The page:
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Published: July 22nd 2017
It's been approximately four years since my last blog entry but, alas, it is time to start it up again. A lot has happened in the past four years. After finishing up my post in Malawi, I then went back to the United States, finished some pre-med requirements, and started medical school at the University of California-Irvine. Last summer I had the amazing opportunity to go to Tanzania with ten of my classmates to teach ultrasound technology to 100+ clinical officers and other healthcare providers in the town of Mwanza on Lake Victoria. The trip ended with a safari in the Serengeti/Ngorogoro and a treacherous hike up Mount Kilimanjaro. While I did not blog about these experiences, the most memorable was probably getting food poisoning on my first day up Kilimanjaro and forcing myself to make it to the top despite being unable to keep down liquids or food and vomiting along the way. In retrospect, it was not the wisest decision.
But nevertheless, today I begin a new set of blog entries from a country and area of the world to which I have never been: Southeast Asia. Now in my third year of medical school, I am taking
a year off to pursue the Stanford Global Health & Media Fellowship
that will hopefully teach me how to more effectively combine film and medicine to advocate for healthcare issues both domestically and internationally. The first part of the fellowship, which is based out of Stanford's Center for Innovation in Global Health, involves working for an organization called Health Frontiers in Vientiane, Laos. Health Frontiers
has worked in Laos for over 25 years and functions to train post-graduate medical residents with the Lao University of Health Sciences and the Lao Ministry of Health. The organization has supported Pediatric Residency Training in Laos since 1997 and Internal Medicine Residency Training since 2002, and is currently developing a program to train Emergency Medicine residents as well. To date, the organization has trained 98 Lao pediatricians and 79 Lao internists.
My role while I'm out here will be twofold: 1) to help Health Frontiers produce physical examination videos that they can use to train the pediatric residents and pediatricians working in the more rural provinces of the country, and 2) to work with the local WHO office to develop media materials that they can use for their weekly 30-minute television health show on the state media channel.
Thus far, however, I have only been here for one week and am still taking in the sites, smells, and "newness" of it all. There are two primary differences that I can identify between this experience and my previous experiences working in Africa. The first is the quality of life. Unlike in Malawi (or Tanzania), the quality of life in Vientiane is actually quite comfortable. There are cafes/coffees shops on nearly every corner of downtown Vientiane and many have a seemingly limitless menu of coffee shakes along with an intriguing mix of Thai and French food. I have no doubt that these luxuries are somewhat specific to the ex-pat areas of Vientiane, but it is quite a contrast to the boiled water and mice-on-a-stick that I experienced in Malawi. The second biggest difference between here and my previous travel experiences is in relation to the political environment. While I was aware beforehand that Laos was a target for the United States military during the Vietnam War, I was not aware until recently that Laos is still, in fact, a communist country. To be honest, you might not notice any differences on the surface: the bright advertisements, international restaurants, and numerous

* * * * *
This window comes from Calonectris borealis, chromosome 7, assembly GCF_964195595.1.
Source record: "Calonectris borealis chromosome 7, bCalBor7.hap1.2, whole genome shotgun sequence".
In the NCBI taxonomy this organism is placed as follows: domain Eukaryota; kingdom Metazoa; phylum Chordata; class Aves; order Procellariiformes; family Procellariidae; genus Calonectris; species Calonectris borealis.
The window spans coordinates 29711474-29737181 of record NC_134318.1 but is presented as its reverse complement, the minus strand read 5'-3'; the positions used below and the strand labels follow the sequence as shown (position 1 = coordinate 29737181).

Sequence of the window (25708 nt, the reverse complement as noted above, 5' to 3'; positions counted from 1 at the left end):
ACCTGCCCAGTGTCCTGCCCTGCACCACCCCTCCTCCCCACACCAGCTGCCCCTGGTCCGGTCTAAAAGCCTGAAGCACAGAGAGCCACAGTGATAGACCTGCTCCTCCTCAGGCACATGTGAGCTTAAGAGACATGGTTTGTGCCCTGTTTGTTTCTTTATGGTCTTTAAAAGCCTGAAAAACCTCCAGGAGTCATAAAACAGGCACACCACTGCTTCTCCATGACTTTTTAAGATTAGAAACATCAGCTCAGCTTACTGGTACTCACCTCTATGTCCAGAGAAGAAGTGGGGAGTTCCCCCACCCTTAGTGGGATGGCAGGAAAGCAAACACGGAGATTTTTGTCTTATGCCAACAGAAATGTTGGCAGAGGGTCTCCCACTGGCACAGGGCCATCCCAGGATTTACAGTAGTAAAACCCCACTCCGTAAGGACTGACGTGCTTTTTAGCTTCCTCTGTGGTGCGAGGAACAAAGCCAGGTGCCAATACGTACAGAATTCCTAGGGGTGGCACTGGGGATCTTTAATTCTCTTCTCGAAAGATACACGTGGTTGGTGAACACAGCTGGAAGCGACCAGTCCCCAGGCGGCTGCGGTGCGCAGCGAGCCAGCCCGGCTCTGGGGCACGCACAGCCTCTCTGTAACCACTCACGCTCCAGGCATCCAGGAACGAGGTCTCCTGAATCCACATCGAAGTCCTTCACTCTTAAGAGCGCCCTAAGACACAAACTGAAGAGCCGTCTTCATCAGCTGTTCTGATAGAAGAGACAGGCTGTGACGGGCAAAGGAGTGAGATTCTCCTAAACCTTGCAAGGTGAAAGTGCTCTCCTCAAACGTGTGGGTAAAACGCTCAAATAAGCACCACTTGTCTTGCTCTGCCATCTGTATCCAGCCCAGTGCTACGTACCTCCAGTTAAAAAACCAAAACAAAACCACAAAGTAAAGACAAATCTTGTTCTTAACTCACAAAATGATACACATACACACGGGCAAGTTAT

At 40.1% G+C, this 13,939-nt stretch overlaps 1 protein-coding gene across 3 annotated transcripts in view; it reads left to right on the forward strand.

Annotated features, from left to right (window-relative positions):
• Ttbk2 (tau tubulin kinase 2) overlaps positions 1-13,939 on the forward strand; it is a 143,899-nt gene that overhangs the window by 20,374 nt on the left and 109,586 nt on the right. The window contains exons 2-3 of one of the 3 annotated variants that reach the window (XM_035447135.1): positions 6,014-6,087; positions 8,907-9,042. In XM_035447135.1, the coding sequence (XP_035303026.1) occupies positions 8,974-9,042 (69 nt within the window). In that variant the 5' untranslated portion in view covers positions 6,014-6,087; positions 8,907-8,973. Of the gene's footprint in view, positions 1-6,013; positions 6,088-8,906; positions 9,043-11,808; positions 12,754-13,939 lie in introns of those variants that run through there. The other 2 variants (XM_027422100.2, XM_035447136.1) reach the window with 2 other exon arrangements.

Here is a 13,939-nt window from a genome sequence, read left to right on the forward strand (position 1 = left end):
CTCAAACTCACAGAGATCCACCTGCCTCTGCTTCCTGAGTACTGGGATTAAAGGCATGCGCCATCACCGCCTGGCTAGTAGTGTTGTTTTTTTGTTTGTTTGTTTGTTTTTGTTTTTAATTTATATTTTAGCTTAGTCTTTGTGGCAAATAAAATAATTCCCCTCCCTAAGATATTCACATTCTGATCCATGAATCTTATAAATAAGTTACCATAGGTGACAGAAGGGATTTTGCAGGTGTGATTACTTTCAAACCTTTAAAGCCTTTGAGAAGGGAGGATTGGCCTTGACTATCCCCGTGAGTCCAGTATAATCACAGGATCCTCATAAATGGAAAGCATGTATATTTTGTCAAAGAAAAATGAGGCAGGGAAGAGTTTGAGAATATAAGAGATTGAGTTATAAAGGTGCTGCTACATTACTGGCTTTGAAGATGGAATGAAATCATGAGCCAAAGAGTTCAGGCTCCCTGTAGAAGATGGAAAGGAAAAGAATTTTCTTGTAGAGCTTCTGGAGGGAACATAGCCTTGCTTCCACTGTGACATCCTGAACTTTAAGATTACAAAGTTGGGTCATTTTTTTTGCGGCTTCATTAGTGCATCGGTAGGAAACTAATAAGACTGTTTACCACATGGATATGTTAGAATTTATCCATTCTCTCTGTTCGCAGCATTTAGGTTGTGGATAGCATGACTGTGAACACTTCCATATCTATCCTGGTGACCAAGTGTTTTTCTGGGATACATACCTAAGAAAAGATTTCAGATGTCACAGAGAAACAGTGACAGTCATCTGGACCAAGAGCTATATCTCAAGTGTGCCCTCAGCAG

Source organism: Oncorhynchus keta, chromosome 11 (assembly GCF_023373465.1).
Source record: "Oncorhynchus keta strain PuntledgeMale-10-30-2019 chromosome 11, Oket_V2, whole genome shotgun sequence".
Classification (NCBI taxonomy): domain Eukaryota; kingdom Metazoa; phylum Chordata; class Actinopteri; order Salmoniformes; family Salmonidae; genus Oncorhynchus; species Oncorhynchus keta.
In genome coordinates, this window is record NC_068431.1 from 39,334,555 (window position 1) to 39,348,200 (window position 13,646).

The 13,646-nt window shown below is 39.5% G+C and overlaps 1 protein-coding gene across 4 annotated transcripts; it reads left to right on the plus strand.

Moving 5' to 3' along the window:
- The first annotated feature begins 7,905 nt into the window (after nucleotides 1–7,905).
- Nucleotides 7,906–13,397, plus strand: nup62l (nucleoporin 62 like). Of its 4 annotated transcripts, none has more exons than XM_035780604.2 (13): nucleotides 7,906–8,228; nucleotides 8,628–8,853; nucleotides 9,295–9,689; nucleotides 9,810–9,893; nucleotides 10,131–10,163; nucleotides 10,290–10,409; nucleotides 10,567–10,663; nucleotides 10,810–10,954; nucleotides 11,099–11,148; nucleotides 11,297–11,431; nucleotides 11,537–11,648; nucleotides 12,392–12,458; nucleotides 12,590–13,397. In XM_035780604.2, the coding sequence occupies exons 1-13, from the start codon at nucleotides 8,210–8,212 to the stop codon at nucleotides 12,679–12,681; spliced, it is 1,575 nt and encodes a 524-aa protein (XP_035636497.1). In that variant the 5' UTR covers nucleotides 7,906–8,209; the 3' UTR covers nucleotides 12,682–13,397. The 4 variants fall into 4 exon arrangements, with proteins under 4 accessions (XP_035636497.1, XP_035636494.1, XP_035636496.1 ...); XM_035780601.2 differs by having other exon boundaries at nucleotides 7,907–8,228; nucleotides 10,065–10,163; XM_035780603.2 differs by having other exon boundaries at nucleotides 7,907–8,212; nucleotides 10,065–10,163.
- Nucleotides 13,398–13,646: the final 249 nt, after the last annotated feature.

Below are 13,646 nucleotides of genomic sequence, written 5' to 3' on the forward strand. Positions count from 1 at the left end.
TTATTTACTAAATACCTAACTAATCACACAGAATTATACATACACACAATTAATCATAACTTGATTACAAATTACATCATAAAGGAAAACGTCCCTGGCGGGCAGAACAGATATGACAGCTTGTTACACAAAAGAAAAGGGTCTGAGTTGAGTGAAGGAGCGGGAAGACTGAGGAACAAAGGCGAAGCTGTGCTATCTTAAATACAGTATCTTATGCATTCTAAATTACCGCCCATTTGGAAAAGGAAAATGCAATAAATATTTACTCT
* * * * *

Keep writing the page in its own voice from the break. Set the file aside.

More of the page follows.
shopping centers make Laos (or, at least, Vientiane) seem as capitalist as any other place I've been to. However, there definitely are a few subtle differences that could easily go unnoticed. For example, when I first arrived at the Vientiane airport, the people at customs were at first not willing to let me bring in my video camera as freedom of the press is heavily restricted here (thankfully, they did let my cameras through once they knew that I would be using them to help with medical education in the region). In addition, many decisions--for example, deciding which newly-trained physicians will go on for post-graduate residency training with Health Frontiers--are decided on a consensus basis, with each province or hospital nominating their best and brightest.
Needless to say, I'm sure there are going to be many "firsts" during my time here, and as with any project in the developing world, I'm sure things won't always go as planned. However, I am very excited to get to know this new region of the world and I look forward to what this new experience and opportunity has in store!
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